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Introduction to VPLS

VPLS is an Ethernet-based point-to-multipoint Layer 2 VPN. It allows you to connect geographically dispersed Ethernet local area networks (LAN) sites to each other across an MPLS backbone. For customers who implement VPLS, all sites appear to be in the same Ethernet LAN even though traffic travels across the service provider's network.

VPLS, in its implementation and configuration, has much in common with a Layer 2 VPN. In VPLS, a packet originating within a service provider customer’s network is sent first to a customer edge (CE) device (for example, a router or Ethernet switch). It is then sent to a provider edge (PE) router within the service provider’s network. The packet traverses the service provider’s network over a MPLS label-switched path (LSP). It arrives at the egress PE router, which then forwards the traffic to the CE device at the destination customer site.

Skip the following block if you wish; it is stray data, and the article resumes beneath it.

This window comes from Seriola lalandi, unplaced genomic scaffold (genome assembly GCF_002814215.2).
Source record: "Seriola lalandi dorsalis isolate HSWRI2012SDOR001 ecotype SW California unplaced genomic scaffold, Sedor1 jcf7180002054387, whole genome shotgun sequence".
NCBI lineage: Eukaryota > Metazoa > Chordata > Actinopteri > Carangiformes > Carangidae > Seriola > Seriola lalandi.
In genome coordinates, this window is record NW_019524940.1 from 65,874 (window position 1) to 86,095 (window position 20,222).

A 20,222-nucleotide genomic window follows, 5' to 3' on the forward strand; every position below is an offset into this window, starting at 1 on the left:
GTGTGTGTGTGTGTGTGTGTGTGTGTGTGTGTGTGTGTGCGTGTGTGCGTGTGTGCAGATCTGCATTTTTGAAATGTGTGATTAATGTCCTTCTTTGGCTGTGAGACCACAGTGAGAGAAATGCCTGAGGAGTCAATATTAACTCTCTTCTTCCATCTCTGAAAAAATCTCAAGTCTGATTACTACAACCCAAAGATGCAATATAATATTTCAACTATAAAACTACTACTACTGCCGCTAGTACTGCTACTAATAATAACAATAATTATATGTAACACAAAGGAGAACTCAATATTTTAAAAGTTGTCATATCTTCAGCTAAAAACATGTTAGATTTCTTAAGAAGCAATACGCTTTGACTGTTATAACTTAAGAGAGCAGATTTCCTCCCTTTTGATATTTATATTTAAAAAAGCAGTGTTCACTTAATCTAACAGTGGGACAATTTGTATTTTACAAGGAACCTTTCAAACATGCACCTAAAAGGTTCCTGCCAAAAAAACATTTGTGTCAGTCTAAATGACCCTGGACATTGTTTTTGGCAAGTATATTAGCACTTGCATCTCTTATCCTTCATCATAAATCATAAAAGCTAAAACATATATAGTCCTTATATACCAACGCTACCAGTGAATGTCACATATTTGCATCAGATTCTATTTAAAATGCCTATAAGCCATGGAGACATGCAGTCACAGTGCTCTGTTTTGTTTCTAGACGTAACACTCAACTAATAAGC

In the VPLS documentation, the word router in terms such as PE router is used to refer to any device that provides routing functions.

The difference is that for VPLS, packets can traverse the service provider’s network in point-to-multipoint fashion, meaning that a packet originating from a CE device can be broadcast to all the PE routers participating in a VPLS routing instance. In contrast, a Layer 2 VPN forwards packets in point-to-point fashion only.

The paths carrying VPLS traffic between each PE router participating in a routing instance are called pseudowires. The pseudowires are signaled using either BGP or LDP.